When Tim Berners-Lee proposed a new information management system (the World Wide Web/www) at CERN in 1989, it was hard to imagine the impact it would have, connecting the world and sharing information in ways never before possible. did not
1. Battle of Hastings in England in 1066:
October 14, 1066. At the Battle of Hastings, King Harold II of England (c.1022–66) was defeated by the Norman forces of William the Conqueror (c.1028–87). At the end of a bloody, all-day battle, Harold was dead and his army destroyed.
He was the last Anglo-Saxon king of England, as the battle changed the course of history and established the Normans as rulers of England, resulting in a significant cultural transformation.
2. Magna Carta “Charter of English Independence” – 1215
The Magna Carta (English Great Charter), the Charter of English Independence, was issued by King John on June 15, 1215, under threat of civil war, and reissued with amendments in 1216, 1217, and 1225. A document of freedom governed by law and “free men,” the Magna Carta provided the basis for individual rights in Anglo-American jurisprudence.
Although more of a reactionary than a progressive document in its time, Magna Carta was seen as the foundation for the development of a democratic England for generations to come.
3. Plague (Black Death) – 1347
The Plague (Black Death) was a devastating global epidemic of bubonic plague that reached Europe in October 1347, when 12 ships from the Black Sea arrived at the Sicilian port of Misina.
The crowd at the docks was met with a terrible surprise; Most of the sailors on board had died and those who were still alive were seriously ill and oozing blood and pus in black boils.
Sicilian authorities hastily ordered the fleet of “death ships” out of port, but by then it was too late: over the next five years the Black Death claimed . Which was about a third of the continent’s population.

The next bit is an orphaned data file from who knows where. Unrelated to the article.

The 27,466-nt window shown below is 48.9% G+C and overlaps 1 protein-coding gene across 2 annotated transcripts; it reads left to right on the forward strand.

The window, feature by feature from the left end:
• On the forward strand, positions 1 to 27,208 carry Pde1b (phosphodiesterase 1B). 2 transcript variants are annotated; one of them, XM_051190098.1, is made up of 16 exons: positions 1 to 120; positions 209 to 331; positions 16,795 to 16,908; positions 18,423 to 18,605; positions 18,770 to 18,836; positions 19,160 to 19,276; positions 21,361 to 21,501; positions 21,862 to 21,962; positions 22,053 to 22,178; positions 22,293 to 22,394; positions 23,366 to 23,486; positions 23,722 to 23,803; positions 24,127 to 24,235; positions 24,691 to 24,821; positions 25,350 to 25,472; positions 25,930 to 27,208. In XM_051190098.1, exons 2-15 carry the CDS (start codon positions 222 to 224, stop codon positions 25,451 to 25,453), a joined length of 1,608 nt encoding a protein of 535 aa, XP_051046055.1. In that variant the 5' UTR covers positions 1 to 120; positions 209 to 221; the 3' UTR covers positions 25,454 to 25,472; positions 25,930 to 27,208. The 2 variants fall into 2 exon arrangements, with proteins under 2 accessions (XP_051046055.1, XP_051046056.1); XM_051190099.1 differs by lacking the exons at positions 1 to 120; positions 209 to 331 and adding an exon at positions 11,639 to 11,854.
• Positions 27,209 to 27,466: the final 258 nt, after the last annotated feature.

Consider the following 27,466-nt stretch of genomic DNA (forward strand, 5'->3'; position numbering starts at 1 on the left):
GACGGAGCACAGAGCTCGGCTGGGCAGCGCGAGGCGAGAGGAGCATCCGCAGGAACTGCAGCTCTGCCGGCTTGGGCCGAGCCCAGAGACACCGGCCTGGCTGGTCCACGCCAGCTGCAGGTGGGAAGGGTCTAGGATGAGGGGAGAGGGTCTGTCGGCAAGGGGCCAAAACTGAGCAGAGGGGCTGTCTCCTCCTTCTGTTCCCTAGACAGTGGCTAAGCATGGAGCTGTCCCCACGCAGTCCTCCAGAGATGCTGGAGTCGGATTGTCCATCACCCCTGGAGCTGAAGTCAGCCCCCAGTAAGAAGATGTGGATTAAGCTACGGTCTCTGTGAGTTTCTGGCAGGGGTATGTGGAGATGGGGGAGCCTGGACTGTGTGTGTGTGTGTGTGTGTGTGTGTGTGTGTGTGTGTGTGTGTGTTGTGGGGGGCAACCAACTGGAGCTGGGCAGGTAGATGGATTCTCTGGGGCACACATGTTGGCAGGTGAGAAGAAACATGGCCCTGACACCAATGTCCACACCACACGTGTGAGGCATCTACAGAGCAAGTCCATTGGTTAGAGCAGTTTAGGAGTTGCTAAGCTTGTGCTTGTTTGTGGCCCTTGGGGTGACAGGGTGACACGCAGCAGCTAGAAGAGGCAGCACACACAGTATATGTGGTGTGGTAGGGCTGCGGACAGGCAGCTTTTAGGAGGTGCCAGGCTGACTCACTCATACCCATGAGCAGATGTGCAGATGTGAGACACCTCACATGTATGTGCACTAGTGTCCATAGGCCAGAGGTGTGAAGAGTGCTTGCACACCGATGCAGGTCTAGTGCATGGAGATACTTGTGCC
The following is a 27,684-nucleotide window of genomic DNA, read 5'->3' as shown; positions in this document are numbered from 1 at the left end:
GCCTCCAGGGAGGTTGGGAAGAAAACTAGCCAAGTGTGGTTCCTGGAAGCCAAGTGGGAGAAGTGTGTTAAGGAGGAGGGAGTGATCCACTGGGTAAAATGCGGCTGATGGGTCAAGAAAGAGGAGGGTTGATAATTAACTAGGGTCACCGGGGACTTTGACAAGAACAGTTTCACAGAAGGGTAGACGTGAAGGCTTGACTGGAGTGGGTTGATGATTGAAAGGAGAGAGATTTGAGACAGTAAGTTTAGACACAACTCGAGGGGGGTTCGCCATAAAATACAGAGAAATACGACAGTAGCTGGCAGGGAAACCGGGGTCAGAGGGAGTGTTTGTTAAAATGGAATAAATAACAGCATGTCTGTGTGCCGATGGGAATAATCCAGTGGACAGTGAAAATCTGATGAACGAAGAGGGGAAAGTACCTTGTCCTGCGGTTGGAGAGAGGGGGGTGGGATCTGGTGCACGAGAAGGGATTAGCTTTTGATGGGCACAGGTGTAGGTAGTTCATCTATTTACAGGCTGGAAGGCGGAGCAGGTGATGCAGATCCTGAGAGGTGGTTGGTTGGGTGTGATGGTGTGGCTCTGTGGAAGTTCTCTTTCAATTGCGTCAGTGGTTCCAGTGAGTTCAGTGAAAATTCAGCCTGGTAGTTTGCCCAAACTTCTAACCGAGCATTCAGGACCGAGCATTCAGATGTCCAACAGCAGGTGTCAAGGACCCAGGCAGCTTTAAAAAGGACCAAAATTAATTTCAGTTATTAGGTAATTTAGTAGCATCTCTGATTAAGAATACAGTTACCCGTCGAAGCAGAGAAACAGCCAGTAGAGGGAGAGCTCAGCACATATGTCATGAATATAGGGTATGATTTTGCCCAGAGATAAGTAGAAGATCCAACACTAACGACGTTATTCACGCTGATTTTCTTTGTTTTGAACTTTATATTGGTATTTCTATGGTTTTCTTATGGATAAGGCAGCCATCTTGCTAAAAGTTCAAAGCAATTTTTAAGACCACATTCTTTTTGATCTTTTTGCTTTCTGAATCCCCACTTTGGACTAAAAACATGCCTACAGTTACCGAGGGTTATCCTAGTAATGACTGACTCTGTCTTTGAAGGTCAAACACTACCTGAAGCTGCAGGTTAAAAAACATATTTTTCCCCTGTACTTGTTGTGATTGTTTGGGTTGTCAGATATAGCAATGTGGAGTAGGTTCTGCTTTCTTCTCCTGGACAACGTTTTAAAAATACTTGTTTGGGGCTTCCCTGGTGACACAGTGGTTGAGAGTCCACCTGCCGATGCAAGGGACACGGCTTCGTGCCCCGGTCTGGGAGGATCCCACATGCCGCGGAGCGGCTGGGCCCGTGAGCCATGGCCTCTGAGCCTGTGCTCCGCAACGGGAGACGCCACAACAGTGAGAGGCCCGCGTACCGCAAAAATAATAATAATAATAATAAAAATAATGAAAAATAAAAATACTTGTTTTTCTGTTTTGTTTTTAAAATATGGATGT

4. The Wars of the Rose – 1455
The Wars of the Roses were a series of bloody civil wars between two rival royal families for the throne of England. The House of York and the House of Lancaster were both members of the royal Plantagenet family.
The Wars of the Roses, between 1455 and 1485, earned the flower its name because the white rose was the badge of York and the red rose was the badge of the Lancastrians. After 30 years of political manipulation that resulted in horrific killings and brief peace, the war ended and a new dynasty emerged.
5. William Shakespeare was born – 1564
According to English legend, the great English playwright and poet William Shakespeare was born on April 15, 1564 in Stratford-on-Avon. The exact day of his birth is impossible to ascertain, but church records show that he was baptized on 26 April and that three days was the customary time to wait before baptizing a newborn.
The definitive date of Shakespeare’s death is April 2, 1616. He was 52 years old. He retired from Stratford three years before his death.
6. Guy Fawkes and the Invention of the Gunpowder Plot – 1605
The Catholic conspirators used a special type of gunpowder in an attempt to assassinate King James I. Their gunpowder plot would have succeeded had it not been forewarned by an anonymous letter.
Today the plot is remembered through the rhyme ‘Mone Rekho, Mone Rekho, 5th November’ and even today the day is commemorated by lighting bonfires and burning firecrackers.
7. Battle of Waterloo – 1815
The Battle of Waterloo, held in Belgium on 1 June 1815, marked the final defeat of Napoleon Bonaparte, who had conquered much of Europe in the early 19th century.
Through a series of wars, he expanded his empire across Western and Central Europe. The Battle of Waterloo, in which Napoleon’s forces were defeated by the British and Prussians and which ended his reign and the dominance of France in Europe.
8. Queen Victoria becomes Queen – 1837
A comparative analysis of the period of English rule shows that few English kings or queens defined their own period, but the Victorian period is known to almost all of us. Queen Victoria Queen for more than 60 years, Victoria’s reign brought great change to Britain.
The Industrial Revolution, cultural and scientific discoveries all helped change the way people live. Many empires around the world were directly linked to the growth of the British Empire. Queen Victoria occupied a great place in the hearts of the people by her rule.
9. V-E DAY (Victory in Europe Day) marks the end of World War II – 1949
Two, two world wars shattered the peace of Europe. Britain suffered heavy casualties, air raids, rationing and other hardships during the long years of the war.
When Germany surrendered unconditionally to the Allies in May 1945, a wave of jubilation swept across the country as crowds took to the streets to celebrate. And their joyous celebration is marked in history by V-E DAY (Victory in Europe Day).
10. Tim Berners-Lee Invert the World Wide Web (Internet) – 1989
Few inventions have changed our lives as much as the Internet. When Tim Berners-Lee proposed a new information management system (the World Wide Web/www) at CERN in 1989, it was hard to imagine the impact it would have, connecting the world and sharing information in ways never before possible. did not
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